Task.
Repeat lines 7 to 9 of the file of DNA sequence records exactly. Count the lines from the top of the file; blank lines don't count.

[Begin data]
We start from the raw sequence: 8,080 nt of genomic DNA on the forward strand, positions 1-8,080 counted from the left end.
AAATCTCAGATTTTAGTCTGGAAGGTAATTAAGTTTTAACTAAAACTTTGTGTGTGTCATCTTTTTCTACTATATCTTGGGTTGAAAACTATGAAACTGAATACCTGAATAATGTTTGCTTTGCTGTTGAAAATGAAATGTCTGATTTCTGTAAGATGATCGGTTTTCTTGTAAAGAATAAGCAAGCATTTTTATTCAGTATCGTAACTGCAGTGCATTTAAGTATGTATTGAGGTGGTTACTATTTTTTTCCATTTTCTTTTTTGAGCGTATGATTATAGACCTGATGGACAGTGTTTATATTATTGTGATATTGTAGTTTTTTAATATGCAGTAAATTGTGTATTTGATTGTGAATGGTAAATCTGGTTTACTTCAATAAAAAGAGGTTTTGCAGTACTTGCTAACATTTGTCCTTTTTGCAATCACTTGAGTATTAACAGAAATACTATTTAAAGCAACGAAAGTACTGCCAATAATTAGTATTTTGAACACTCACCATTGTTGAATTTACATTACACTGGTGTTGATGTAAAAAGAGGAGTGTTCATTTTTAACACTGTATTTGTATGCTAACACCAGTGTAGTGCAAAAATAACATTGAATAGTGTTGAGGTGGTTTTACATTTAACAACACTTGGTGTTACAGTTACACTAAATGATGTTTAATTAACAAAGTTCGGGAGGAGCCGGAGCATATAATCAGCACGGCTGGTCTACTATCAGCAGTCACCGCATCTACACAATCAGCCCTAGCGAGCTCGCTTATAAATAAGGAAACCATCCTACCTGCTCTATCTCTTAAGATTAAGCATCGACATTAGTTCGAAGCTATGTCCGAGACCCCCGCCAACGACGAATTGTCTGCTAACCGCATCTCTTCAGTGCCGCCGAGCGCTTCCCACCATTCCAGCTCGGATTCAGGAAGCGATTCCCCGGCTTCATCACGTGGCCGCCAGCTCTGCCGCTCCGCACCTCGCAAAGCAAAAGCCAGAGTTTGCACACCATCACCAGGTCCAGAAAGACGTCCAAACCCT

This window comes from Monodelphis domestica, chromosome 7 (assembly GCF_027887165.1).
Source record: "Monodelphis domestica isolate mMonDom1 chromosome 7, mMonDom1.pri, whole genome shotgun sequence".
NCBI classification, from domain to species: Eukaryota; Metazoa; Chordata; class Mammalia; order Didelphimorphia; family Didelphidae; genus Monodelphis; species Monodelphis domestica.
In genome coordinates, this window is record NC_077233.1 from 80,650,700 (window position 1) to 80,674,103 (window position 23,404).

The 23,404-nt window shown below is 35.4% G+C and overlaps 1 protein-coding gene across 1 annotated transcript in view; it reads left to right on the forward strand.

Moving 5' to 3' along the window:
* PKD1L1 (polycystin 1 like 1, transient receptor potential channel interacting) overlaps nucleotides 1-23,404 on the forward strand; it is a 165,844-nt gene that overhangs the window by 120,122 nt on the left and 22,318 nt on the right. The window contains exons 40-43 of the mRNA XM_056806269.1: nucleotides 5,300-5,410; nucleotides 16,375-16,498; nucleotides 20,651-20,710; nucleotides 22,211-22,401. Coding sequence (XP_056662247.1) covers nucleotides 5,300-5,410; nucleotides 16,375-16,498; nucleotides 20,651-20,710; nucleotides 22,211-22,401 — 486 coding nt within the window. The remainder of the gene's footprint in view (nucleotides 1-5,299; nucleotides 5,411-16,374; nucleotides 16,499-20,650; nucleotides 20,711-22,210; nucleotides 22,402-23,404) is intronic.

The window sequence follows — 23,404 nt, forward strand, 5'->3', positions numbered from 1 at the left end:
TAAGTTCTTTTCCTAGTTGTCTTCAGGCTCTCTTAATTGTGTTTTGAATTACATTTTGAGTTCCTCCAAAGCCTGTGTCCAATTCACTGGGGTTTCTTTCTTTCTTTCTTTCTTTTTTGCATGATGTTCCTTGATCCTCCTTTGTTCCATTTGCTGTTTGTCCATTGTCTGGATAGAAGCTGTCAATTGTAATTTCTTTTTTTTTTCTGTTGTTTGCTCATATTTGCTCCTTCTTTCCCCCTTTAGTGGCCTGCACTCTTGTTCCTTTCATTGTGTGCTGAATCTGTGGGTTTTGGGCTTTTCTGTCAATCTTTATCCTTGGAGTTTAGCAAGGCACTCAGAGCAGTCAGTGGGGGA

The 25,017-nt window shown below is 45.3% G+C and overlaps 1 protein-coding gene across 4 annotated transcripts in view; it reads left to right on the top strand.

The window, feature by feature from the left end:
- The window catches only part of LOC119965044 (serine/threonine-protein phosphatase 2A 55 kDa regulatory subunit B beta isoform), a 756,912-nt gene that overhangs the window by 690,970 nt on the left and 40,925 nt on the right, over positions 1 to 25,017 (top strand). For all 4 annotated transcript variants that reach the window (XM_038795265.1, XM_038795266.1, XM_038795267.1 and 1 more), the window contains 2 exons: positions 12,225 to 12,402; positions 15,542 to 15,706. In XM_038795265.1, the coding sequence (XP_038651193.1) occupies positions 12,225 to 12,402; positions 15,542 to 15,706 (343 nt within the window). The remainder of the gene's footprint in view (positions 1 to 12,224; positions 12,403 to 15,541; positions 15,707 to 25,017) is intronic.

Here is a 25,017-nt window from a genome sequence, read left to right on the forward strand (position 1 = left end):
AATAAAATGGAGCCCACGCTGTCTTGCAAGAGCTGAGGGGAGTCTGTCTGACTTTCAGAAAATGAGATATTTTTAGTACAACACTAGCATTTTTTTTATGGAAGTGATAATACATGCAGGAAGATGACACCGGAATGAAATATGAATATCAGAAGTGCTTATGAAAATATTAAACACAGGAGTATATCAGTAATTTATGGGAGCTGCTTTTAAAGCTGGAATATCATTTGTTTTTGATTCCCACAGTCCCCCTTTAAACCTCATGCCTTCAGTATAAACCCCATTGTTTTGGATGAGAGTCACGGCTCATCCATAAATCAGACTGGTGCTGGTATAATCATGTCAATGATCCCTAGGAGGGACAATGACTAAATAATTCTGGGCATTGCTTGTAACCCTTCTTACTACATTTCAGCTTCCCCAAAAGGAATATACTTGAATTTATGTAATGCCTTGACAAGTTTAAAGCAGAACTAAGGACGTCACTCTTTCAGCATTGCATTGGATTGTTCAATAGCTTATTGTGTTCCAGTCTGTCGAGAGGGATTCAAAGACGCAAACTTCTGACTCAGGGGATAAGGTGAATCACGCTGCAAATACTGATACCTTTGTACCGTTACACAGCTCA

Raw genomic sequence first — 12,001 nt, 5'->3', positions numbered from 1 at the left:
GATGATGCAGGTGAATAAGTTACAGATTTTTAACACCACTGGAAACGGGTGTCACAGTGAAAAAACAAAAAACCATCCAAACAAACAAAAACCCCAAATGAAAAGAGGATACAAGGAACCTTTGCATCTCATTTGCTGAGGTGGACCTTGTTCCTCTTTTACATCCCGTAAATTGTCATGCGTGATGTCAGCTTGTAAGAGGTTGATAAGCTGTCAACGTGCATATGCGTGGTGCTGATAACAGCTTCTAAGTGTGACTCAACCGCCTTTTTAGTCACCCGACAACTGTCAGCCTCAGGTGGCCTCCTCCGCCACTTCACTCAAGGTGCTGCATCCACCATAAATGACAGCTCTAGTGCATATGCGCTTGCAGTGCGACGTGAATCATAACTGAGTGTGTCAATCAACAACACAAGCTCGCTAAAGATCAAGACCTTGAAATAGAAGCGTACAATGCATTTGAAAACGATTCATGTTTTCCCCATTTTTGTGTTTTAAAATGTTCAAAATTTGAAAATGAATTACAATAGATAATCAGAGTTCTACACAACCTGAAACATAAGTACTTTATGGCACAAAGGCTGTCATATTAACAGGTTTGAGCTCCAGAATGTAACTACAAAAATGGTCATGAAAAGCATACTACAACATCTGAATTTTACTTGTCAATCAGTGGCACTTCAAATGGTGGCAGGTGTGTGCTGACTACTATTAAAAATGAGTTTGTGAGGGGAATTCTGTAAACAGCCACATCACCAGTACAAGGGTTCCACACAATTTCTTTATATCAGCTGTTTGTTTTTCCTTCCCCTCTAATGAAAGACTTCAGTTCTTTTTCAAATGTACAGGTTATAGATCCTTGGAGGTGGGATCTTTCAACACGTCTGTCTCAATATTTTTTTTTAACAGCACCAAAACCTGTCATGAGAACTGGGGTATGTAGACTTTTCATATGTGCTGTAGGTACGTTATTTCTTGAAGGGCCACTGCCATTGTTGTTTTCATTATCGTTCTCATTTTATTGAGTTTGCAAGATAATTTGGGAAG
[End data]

The 23,404-nt window shown below is 35.4% G+C and overlaps 1 protein-coding gene across 1 annotated transcript in view; it reads left to right on the forward strand.

Moving 5' to 3' along the window:
* PKD1L1 (polycystin 1 like 1, transient receptor potential channel interacting) overlaps nucleotides 1-23,404 on the forward strand; it is a 165,844-nt gene that overhangs the window by 120,122 nt on the left and 22,318 nt on the right. The window contains exons 40-43 of the mRNA XM_056806269.1: nucleotides 5,300-5,410; nucleotides 16,375-16,498; nucleotides 20,651-20,710; nucleotides 22,211-22,401. Coding sequence (XP_056662247.1) covers nucleotides 5,300-5,410; nucleotides 16,375-16,498; nucleotides 20,651-20,710; nucleotides 22,211-22,401 — 486 coding nt within the window. The remainder of the gene's footprint in view (nucleotides 1-5,299; nucleotides 5,411-16,374; nucleotides 16,499-20,650; nucleotides 20,711-22,210; nucleotides 22,402-23,404) is intronic.